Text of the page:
The majority of B lymphocytes in adult mice express both IgM and IgD on their surface (sIgM and sIgD). A small percentage of sIgM+ splenic B cells lack (or express very low levels of) sIgD. These cells have been termed 'μ-predominant' (μp) B cells. In neonatal mice (5 to 12 days of age), μp B cells account for more than 50% of the sIg+ cells. There is conflicting evidence concerning the immunocompetency of μp cells in vitro. To study this question further, splenocytes from neonatal BALB/c mice were depleted of sIgD+ B cells by a panning procedure. A portion of the nonadherent (μp) cell population was analyzed for residual sIgD+ cells by using indirect immunofluorescence in conjuction with the fluorescence-activated cell sorter (FACS). Such cells were then tested for their responsiveness to the thymus-independent (TI) antigen, trinitrophenyl Brucella abortus (TN-BA), by using a limiting dilution culture system. Results indicate that the depletion of sIgD+ B cells and the decrease in the precursor frequency of splenocytes responding to TNP-BP are very similar, suggesting that virtually all of the responding B cells bear sIgD.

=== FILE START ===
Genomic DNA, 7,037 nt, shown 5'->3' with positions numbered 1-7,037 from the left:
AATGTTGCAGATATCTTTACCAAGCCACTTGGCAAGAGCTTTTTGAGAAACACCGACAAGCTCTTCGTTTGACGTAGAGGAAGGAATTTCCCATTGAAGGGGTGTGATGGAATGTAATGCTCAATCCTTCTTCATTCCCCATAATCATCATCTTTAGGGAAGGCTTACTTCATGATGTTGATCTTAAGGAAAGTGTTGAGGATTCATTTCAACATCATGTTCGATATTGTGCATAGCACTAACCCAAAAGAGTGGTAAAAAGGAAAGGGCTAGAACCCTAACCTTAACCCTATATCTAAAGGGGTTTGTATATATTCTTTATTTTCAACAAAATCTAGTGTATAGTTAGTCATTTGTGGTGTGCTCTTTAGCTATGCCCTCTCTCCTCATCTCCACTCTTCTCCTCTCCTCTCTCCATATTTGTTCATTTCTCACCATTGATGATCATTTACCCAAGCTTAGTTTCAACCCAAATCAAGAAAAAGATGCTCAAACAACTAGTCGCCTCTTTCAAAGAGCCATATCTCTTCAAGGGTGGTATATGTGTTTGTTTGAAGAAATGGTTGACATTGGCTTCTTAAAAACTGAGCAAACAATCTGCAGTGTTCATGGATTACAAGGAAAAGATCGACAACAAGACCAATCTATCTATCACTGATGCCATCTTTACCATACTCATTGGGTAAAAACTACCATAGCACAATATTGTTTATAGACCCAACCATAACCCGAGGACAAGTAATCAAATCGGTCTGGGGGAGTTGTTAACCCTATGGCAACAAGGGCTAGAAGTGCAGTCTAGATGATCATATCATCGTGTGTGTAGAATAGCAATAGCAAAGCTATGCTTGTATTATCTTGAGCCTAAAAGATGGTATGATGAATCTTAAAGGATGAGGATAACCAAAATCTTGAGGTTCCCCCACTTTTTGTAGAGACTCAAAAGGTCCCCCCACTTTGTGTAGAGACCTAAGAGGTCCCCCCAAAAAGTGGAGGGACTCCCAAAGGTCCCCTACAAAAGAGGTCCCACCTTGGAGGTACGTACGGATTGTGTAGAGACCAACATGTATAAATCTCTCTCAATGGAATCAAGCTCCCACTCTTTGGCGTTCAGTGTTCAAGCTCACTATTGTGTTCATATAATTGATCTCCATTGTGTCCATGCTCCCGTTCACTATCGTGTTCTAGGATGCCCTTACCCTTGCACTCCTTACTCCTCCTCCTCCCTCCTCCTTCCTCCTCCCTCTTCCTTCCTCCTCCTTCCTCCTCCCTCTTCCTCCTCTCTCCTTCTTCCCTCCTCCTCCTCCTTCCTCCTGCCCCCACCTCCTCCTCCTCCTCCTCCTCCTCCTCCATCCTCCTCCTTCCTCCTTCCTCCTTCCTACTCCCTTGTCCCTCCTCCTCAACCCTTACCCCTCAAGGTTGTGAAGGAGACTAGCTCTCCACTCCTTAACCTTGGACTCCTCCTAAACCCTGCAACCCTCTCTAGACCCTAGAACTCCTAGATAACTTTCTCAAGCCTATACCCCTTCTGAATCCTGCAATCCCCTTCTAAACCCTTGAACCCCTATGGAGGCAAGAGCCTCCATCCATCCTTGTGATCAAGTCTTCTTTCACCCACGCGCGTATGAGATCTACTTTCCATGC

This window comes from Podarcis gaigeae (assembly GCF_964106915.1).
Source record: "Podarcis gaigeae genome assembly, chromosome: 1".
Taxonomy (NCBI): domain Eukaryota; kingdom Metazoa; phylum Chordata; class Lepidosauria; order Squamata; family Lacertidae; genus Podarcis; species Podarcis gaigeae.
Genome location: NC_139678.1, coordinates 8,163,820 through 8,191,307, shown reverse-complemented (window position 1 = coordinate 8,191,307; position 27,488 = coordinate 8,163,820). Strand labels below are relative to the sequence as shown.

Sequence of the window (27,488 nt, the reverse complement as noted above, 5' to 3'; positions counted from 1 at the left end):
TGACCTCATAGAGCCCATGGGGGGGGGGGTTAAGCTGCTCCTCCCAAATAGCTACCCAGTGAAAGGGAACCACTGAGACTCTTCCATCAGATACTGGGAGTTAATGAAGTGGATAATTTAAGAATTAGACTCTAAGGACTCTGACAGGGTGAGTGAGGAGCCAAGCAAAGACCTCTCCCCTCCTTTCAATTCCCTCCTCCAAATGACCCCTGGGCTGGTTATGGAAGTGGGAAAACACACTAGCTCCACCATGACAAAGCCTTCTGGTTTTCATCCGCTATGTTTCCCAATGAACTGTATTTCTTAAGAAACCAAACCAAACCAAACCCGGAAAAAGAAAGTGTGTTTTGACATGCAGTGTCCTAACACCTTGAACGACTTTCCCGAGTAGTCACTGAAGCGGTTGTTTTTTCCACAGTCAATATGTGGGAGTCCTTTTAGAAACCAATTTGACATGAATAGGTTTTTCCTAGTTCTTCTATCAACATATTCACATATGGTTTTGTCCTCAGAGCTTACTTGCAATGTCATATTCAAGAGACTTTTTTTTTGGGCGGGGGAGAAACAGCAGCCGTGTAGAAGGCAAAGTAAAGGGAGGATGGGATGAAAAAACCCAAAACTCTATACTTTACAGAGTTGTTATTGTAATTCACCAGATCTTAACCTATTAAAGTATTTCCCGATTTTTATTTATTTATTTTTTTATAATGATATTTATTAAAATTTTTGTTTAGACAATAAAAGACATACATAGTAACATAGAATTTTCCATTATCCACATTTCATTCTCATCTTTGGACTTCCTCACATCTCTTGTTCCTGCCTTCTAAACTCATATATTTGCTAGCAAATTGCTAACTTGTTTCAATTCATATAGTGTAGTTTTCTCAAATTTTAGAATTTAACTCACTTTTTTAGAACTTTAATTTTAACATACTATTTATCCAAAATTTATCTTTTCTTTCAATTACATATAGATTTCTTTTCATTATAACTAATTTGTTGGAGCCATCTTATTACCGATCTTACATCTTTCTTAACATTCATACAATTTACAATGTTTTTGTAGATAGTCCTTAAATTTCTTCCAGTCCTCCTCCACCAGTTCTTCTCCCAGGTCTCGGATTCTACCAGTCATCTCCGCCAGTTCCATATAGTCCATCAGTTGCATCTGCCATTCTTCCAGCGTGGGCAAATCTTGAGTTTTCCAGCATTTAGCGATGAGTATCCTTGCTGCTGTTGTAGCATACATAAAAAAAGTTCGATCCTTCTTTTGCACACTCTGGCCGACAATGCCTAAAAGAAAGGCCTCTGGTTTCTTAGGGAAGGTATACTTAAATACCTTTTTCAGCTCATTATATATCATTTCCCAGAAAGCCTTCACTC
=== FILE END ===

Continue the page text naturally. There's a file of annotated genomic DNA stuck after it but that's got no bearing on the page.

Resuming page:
|Original language||English (US)|
|Number of pages||5|
|Journal||Journal of Immunology|
|State||Published - Jan 1 1984|
ASJC Scopus subject areas
- Immunology and Allergy